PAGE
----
Our fiscal irresponsibility has nothing to do with Chinese quake victims, though. When people--human beings experiencing grief and loss--are in desperate need, then we must throw out the us vs them mentality. We are all part of the human race and must treat our brothers and sisters with kindness.

Sitting at home in TN, it's easy for you to be callous. But, would you really turn your back on such suffering if you passed the quake victims on the road?

Hooray U.S. diplomats serving in China for showing such great compassion!

Eric
|
New Mexico, USA
June 5, 2008

Eric in New Mexico writes:

@ Katie in Canada -- Hooray for Canada! What she said.

U.S.-n-Them be laid to rest, lest we all be , eh?

But Katie, I have to tell you that from a sociological perspective, all those "toys" you mentioned we blow our money on are just part of our ritual materialistic courtship and mating rituals. C'mon now, give us a break!

And I'm sure status symbols of one's hard work exist in all culture's economic reality.

Now you may not be familiar with my neck of the woods, (neither did the Canadian border patrol who wanted to see my green card when I visited once...LOL!)

But it's slap inbetween John McCain's Arizona, and George Bush's Texas.

Our brand of "compassionate conservatism" is best defined in a philosophy of free speech manifest when one is bound and determined to hang themselves with their own words, we New Mexican's generally feel obliged to hand them the rope.

I'm scatching my head right now trying to recall anyone in history who has -- in 20 words or less -- managed to ever publicly personly deliver grave insult to over a billion individuals simultaneously.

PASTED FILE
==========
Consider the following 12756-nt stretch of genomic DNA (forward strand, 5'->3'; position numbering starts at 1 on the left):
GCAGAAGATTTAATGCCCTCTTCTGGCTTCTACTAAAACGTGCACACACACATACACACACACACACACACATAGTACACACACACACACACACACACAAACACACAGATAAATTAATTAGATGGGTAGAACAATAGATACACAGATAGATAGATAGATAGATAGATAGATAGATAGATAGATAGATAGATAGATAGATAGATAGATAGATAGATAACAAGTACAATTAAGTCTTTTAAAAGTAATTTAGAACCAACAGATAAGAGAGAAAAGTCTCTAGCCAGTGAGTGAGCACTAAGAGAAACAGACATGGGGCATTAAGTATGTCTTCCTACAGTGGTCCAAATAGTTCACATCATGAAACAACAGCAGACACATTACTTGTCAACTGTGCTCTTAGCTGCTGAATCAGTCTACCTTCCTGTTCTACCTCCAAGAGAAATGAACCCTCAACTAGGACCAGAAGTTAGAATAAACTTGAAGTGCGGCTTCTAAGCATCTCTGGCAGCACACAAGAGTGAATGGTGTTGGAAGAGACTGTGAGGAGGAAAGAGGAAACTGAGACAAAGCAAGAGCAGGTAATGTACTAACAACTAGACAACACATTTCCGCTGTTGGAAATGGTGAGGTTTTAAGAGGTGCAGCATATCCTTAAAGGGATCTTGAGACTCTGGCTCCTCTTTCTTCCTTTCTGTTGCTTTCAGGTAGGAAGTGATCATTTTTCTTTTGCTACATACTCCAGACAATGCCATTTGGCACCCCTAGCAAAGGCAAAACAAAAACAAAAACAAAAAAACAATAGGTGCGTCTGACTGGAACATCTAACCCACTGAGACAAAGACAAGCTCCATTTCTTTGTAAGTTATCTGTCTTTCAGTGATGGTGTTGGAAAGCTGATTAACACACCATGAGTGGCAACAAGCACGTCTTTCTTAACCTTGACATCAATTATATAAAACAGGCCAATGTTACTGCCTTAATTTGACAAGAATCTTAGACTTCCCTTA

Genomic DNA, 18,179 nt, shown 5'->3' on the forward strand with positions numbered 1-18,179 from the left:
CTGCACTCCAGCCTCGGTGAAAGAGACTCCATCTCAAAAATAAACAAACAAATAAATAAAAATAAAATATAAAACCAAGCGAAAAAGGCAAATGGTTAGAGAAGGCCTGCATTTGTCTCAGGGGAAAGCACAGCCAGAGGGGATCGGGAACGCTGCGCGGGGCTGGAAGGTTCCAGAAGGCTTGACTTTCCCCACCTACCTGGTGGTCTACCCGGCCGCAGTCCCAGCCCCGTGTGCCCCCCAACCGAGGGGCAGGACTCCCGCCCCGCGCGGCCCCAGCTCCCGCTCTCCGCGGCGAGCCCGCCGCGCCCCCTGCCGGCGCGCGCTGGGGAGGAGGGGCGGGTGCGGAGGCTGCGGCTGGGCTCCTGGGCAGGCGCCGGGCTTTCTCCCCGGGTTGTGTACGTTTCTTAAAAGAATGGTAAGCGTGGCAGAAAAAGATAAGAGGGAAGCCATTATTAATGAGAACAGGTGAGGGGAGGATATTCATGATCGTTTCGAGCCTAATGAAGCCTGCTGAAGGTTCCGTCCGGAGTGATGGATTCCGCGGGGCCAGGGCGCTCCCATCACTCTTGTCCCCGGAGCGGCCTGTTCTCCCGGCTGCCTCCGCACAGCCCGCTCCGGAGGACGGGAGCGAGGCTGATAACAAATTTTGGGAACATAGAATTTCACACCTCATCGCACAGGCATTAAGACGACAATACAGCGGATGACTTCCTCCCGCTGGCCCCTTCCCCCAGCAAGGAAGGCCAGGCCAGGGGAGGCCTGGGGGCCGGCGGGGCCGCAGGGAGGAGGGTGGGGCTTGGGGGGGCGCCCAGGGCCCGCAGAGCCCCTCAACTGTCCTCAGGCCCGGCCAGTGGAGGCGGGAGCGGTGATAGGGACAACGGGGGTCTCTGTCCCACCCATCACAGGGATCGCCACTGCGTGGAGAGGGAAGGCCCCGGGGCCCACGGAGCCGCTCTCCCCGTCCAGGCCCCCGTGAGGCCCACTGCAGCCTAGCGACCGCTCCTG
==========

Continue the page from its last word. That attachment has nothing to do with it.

Joe from Tennessee wrote:

"6. They are Godless in any form of Faith. Lest we forget. Is this the world domination we all want?"

As an American Buddhist, one intolerant of intolerance, and bigotry in all its forms, I strongly object to Joe from Tennessee. Not sure if that's moonshine talking, or whether Joe's speaking as a member of the David Duke fan club. What a piece of work.

So to those it concerns and to our friends from China blogging here, I say Americans have not forgotten that Chinese labour helped build our nation, and so it may only be fitting that we help China recover and rebuild.

Spy vs. Spy till we all die? I don't think so....

Ronald
|
New York, USA
June 8, 2008

Ronald in New York writes:

U.S.A. and China...

Natural disasters cut through political and ideologic barriers ...sure we should help China ...and Myanmar ...and Darfur ...and on and on ...after all we are all on the same planet and in the same human condition ...if we can't respond as humans ...fuggetaboutit!

Eric
|
New Mexico, USA
June 9, 2008

Eric in New Mexico writes:

Ron, I think humanity is still trying to define itself as human, and how this is to best become manifest, since we tend to create our own reality on this planet.

I'm afraid that what may be considered a "human response" is often expressed in terms of "forgetaboutit" like it doesn't concern us. Like it's someone else's problem perhaps. That is the false comfort of deniability.

"Today there is no longer a choice between violence and nonviolence. It is either nonviolence or nonexistence. I feel that we've got to look at this total thing anew and recognize that we must live together. That the whole world now it is one--not only geographically but it has to become one in terms of brotherly concern. Whether we live in America or Asia or Africa we are all tied in a single garment of destiny and whatever effects one directly, effects one in-directly."
-MLK, 1967